• fauxtex
In summary, the conversation discusses the process of dividing a circular dome with a 14' diameter and a gradual slope to 2' high in the center into 6 or 8 equal "pie" shapes for the purpose of creating a design template for a mural. The conversation covers different methods and formulas for finding the exact shape and size of each piece, including using a flat piece of paper, approximating with smaller pieces, and using geometry calculations. The final solution involves using a dymaxion map to simplify the dome into a polyhedron and then transferring the design onto it.

fauxtex

I am an artist, I know a little about math but apparently not enough and I need some help. I am painting a mural on a domed ceiling. The dome is circular, it is 14' in diameter and gradually goes up to 2' high in the center. I need to "cut" this dome into 6 or 8 equal "pie" shapes in order to make a template to transfer my design onto the ceiling. I am stumped as to how to figure the exact shape and size of each of these pieces. Can anyone help me out? Please?
No, I'm not smarter than a fifth grader!

If it's a spherical dome, you won't be able to lay a flat piece of paper on it (this is the reason maps of the Earth are distorted). The best you can do is approximate, and the smaller each piece is, the better it will fit. I'd suggest just experimenting with a smaller sphere.

I do believe that I can lay a flat piece of paper on it but it has to be cut into a shape that has curved sides. Kind of like a top of a globe flattened out or a flat map of the world that has equal longitude lines with curved sides. (I'm talking about the world maps that look cut up into 'slices", If you cut the flat map of the world on the lines you could wrap it around a globe) I want to cut the dome into 6 or 8 equal sizes. I am painting the same thing on each part of the ceiling though so I only need one for a template. There must be some kind of formula to figure these shapes. No?

Last edited:
Since it is 14' in diameter, but only 2' high, it can't be spherical. Anyway, it's not a singly curved surface, so paper won't nicely conform to it.

Ok, Maybe I'm not wording it correctly. Let's say it is a 14' diameter round pool and it slopes to 2' deep in the center. I would like to divide it into 8 equal size and shaped pieces. (Starting in the center and cutting out to the edge similar to a pie, I know they won't have straight edges though) With out having the pool in front of me, How do I figure out how big and what shape the peices will be? Anyone? :yuck:

Last edited:
Actually they will have straight edges, and that's part of the problem. For example, if you take the triangle cut out by the equator and two lines of longitude such that the angle they make at the north pole is 90 degrees, then you have a triangle with 3 straight sides and 3 right angles, which is impossible in a plane.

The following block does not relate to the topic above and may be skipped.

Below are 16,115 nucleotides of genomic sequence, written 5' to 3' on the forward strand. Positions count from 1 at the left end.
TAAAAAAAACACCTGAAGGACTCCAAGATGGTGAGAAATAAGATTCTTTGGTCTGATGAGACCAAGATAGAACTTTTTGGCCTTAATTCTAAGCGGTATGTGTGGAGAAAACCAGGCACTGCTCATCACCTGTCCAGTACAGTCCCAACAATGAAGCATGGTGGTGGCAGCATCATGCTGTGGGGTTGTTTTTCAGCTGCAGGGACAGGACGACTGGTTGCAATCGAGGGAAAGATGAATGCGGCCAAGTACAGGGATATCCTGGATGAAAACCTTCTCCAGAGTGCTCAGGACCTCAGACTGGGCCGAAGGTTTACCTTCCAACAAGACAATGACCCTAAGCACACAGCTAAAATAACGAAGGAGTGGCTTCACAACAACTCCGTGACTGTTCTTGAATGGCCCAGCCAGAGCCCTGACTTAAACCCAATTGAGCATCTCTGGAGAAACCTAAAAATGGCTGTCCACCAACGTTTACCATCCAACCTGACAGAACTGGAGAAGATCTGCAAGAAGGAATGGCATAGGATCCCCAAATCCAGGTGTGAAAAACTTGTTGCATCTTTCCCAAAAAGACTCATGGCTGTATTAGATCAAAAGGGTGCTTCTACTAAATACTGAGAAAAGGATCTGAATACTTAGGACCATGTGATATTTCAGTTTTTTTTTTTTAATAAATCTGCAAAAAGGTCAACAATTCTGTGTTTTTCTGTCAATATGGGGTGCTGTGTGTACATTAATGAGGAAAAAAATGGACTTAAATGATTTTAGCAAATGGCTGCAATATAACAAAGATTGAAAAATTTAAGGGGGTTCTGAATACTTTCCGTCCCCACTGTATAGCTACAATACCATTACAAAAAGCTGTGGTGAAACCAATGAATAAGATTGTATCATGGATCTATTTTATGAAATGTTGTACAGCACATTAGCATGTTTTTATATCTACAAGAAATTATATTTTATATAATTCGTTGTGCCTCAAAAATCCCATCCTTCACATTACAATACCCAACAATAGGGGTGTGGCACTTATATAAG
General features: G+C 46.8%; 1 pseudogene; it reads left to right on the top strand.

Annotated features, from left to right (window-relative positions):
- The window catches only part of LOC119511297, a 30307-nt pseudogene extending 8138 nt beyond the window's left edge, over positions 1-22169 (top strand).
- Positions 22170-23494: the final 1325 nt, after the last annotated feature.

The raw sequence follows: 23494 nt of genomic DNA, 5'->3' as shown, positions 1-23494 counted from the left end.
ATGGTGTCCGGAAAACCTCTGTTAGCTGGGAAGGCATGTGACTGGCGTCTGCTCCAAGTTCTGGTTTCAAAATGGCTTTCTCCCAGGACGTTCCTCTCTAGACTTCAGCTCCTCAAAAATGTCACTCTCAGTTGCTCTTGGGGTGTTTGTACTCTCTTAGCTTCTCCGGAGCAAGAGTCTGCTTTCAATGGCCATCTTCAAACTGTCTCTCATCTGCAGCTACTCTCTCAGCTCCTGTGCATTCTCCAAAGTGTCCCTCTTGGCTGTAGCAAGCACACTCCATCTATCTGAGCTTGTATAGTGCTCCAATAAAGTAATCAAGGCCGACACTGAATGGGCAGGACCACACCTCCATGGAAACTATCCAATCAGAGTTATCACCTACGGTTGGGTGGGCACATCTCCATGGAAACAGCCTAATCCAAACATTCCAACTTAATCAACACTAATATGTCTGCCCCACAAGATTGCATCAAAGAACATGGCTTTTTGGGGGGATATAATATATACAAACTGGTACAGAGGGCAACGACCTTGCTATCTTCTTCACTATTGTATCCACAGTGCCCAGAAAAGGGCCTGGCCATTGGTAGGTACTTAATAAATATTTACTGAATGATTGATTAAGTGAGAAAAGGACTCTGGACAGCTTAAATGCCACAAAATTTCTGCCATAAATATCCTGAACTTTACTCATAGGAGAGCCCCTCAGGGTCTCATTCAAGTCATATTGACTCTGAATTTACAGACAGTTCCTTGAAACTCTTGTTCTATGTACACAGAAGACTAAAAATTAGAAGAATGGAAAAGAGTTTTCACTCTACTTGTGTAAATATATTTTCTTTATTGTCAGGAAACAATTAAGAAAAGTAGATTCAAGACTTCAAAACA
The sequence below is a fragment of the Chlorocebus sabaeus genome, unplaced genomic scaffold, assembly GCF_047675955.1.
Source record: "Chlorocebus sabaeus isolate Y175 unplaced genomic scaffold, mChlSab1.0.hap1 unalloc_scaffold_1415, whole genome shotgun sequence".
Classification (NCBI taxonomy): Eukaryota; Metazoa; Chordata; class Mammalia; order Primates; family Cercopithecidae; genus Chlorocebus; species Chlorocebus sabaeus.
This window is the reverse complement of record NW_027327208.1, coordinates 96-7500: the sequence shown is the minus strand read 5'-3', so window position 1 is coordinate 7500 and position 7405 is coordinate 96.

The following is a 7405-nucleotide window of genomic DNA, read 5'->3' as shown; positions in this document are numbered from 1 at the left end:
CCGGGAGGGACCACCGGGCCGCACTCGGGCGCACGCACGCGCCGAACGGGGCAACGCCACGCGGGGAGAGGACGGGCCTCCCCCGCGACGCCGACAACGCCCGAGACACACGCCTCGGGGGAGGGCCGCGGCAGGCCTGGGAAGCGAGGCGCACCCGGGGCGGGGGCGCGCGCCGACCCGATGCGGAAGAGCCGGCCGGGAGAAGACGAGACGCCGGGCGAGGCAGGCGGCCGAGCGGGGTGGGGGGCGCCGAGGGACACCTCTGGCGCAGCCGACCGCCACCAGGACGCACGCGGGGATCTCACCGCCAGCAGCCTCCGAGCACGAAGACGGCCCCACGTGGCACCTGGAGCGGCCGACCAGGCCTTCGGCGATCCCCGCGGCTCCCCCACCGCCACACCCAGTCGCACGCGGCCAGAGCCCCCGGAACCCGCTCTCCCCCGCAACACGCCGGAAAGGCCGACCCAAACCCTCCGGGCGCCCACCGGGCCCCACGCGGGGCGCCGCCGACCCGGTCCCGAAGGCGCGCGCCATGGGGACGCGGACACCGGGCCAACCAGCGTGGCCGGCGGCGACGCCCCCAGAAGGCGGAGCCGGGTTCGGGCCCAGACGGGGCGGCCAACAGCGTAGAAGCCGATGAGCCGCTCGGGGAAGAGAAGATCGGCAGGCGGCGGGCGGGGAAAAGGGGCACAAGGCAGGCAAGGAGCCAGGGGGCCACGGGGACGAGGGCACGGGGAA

You could find the lengths of the sides you want and the angles between them with some simple but tedious geometry (with some assumptions about what the shape is, like whether it's a spherical cap), but you'd get a shape that couldn't be cut out of a flat piece of paper. The smaller the pieces, the less you'll have to modify these values to get something flat.

I appreciate your help StatusX but I'm not following you. Suppose you have a paper dome. If you were to cut the dome so as to lay it flat, Say slicing it like the top half of an orange, into 8 sections, they would spread out and lay flat. The tops would come to a point then the sections would curve out. (If it were a sphere it would curve back in and come to a point again.) I'm trying to find the measurment of the arc of this 14' dome for the side measurments and the width of the bottom for each of these sections. I may have to cut it into more sections to get it to lay pretty flat but I'd rather not. I am painting a wrought iron looking structure with 8 sections. They will all look the same so I only need one template. This is much easier (I thought) than figuring it out on the ceiling.

I expect what you want is a template that is the same linear dimensions as your curved slice of dome. If you actually want to match it up with the curved dome you may need to slice up the template after you have made the design.

It's a fairly simple bit of geometry to work out the shape assuming the dome really is spherical as you described it. The picture is a section through the centre of the dome.

To find the radius of the dome r, use Pythagoras theorem

r^2 = (r-2)^2 + 7^2

r = 11.25 ft

To find max value of theta:

sin theta = 7/r, theta = 38.5 degrees

At any point P, the "height" of your template is the distance round the circle from the top of the dome
= 2 pi r theta / 360 (working in degrees)

The radius of the horizontal circle round the dome through P is r sin theta

So the "width" of the template at that point is 1/8 of the circumference of the circle = (2 pi r sin theta)/8

Work out the width and length from the top at say 10 different values of theta between 0 and 38.5 degrees and plot them out to make your template.

As a check, the angle between the two curved sides at the top of the template must be 360/8 = 45 degrees. At the bottom the width should by 1/8 of a 14 ft diameter circle = 14 pi /8

Attachments

• dome.gif
2.5 KB · Views: 609
Last edited:
Thank you AlephaZero. This is what I was looking for! OOOO's

A little late,

But this might help those struggling with the same problem.

Use a dymaxion map--simplify a sphere into a polyhedron:

http://en.wikipedia.org/wiki/Dymaxion_map